You DO realize that you're basically saying what people in the late 1800s did about gasoline- powered cars, right? This is how new technology is- the early ones have limitations, and are stupid expensive. Then, as the companies recoup their initial investment, the price drops and the limitations start disappearing.

Or are we still using 8- bit computers that run at 1 MHz, have 128k of RAM, and cost the equivalent of $3,000 in today's dollars? I also remember that Apple had a 10 MB hard drive back in 1985.It was called the Sider. (because it sat on the side, and was an apple. har har.) Anyhow, that thing was about the size of a cinder block and cost $700- about $1400 or so in today's dollars.

My point is that these things will get better and cheaper. Give it some time.


Yes, actually, we do still use many 486 era tech processors.  That class, and similar ones, are widely used on spacecraft because they are easier to radiation harden compared to modern ones.  They have greater fault tolerances as well.
 
2013-02-15 10:59:02 AM  

RexTalionis: There are a lot of things that just doesn't add up for me in Broder's account of the trip. Broder explained that when he was circling a parking lot at the Milford Service Plaza, he was only actually looking for the Supercharger station.

Here's a picture of the Milford Service Plaza:

[i1212.photobucket.com image 850x715]

As you can see, the parking lot is tiny. I measured a full circuit on Google Maps and it's only about  0.14 miles to make a complete loop around. I don't know why he would have to drive .6 miles to find the Tesla Superchargers, which are literally right in front of the McDonald's and facing the entrance ramp.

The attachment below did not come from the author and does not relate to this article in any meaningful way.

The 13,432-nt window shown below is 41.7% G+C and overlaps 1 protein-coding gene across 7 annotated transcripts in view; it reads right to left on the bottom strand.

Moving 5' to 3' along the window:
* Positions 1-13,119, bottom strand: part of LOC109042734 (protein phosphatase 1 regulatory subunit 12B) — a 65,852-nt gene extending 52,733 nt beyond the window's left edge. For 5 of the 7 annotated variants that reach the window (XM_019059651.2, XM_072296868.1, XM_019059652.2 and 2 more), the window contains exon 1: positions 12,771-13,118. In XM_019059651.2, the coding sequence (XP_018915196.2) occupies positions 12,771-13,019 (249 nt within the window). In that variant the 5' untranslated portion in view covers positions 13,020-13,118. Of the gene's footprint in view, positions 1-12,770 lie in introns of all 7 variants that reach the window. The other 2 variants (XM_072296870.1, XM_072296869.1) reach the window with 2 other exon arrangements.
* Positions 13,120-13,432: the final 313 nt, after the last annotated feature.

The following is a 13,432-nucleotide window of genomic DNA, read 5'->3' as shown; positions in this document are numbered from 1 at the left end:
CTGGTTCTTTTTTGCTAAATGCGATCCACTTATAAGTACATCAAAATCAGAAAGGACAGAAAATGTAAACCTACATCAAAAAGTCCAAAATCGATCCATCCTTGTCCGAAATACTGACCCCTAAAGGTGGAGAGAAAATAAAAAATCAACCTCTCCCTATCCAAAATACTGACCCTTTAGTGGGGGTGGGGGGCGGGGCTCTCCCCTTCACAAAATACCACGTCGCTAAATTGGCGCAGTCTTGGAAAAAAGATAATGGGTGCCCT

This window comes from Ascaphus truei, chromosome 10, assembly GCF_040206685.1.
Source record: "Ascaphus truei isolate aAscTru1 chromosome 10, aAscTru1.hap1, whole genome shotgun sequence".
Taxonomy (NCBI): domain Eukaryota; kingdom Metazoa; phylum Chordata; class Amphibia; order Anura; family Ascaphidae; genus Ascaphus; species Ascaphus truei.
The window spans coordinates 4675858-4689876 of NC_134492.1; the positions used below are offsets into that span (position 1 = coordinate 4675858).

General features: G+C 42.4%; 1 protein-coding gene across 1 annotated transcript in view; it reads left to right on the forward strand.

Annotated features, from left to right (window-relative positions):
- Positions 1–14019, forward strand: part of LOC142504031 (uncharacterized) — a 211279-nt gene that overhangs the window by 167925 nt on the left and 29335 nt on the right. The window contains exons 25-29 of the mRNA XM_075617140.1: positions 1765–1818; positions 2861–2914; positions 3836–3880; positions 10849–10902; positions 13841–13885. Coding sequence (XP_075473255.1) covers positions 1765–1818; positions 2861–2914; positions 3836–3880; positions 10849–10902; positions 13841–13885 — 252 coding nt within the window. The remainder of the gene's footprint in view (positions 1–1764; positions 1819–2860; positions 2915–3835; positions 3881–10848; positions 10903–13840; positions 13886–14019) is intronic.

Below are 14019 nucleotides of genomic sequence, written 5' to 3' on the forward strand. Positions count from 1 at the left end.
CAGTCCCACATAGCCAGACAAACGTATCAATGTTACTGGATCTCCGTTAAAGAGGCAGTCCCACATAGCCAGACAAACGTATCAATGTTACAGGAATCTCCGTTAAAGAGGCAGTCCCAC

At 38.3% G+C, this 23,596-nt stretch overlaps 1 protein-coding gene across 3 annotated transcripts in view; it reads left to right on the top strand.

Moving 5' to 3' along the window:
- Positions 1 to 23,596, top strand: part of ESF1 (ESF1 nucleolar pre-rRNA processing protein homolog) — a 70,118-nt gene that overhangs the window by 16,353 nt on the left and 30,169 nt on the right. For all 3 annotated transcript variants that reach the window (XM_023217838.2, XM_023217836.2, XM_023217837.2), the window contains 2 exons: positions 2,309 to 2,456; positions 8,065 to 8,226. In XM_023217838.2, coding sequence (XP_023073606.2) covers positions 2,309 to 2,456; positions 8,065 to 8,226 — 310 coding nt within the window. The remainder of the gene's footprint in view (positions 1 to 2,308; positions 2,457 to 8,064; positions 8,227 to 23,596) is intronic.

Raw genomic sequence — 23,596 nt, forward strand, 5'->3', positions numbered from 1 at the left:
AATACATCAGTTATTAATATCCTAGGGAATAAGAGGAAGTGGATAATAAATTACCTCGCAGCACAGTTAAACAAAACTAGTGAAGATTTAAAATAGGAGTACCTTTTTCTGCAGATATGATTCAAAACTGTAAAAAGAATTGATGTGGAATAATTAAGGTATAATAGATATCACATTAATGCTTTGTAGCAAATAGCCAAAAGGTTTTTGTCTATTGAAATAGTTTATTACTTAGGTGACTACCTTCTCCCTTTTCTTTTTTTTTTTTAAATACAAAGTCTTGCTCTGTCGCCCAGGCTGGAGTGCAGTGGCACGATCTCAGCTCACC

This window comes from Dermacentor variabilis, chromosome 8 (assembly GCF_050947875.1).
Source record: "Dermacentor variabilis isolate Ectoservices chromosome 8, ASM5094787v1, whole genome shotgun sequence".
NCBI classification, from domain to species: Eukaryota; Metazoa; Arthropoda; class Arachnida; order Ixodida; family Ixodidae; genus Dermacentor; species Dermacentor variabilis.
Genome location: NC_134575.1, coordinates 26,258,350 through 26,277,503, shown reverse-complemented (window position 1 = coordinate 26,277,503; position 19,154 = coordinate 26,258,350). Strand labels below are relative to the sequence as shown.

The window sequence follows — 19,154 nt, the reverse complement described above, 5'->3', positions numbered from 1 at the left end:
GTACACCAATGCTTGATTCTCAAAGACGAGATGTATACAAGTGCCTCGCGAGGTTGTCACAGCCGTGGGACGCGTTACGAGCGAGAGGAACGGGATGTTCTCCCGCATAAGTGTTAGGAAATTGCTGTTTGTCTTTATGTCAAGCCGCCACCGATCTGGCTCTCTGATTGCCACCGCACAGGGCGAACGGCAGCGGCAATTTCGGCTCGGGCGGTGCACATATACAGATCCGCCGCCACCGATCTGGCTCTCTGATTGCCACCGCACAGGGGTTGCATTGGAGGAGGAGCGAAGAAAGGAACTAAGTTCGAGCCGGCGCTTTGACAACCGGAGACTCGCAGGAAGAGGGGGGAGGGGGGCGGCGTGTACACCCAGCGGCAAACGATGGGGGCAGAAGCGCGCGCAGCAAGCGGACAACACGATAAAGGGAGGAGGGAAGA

Also, the Tesla Superchargers are not exactly inconspicuous - they're huge shiny white obelisks parked in front 2 of the best parking spots in the lot. Even at night, you can't miss them.

[graphics8.nytimes.com image 480x360]


The man was either born stupid or something doesn't add up. Given he has a known bias against electric cars I'd say both.
 
2013-02-15 10:59:24 AM  

enry: fluffy2097: Notabunny: As the price for all-electric cars drops, demand for charging stations will increase. My guess is that municipalities will then begin buying all-electric cars for their fleets. I think the infrastructure will grow quickly at that point.

Charging a Tesla S with the supercharging system requires 90Kw of power.

That's as much electricity as the average house uses in an entire year.

To charge your car.

If you think quick charging stations are going to stay cheap, or that our electrical grid can handle them without a 100% complete overhaul to double plant and transmission line capacity, you are insane.

You mean the charging stations that have solar panels on them?


Wo cares what they put up for decoration?

Solar panels put out about ten watts per square foot under optimum conditions. You'd need a football field worth of panels to fast charge an EV.
 
2013-02-15 10:59:33 AM  

maddermaxx: gsiofa: fredklein: gsiofa: RexTalionis: gsiofa: "Tesla reps told me to only charge 1 hour even though the range says 32 miles and I had 51 miles to go" or "Tesla reps told me to sit in the car and blast the heat for half an hour because this will magically 'condition' my battery so I get more power."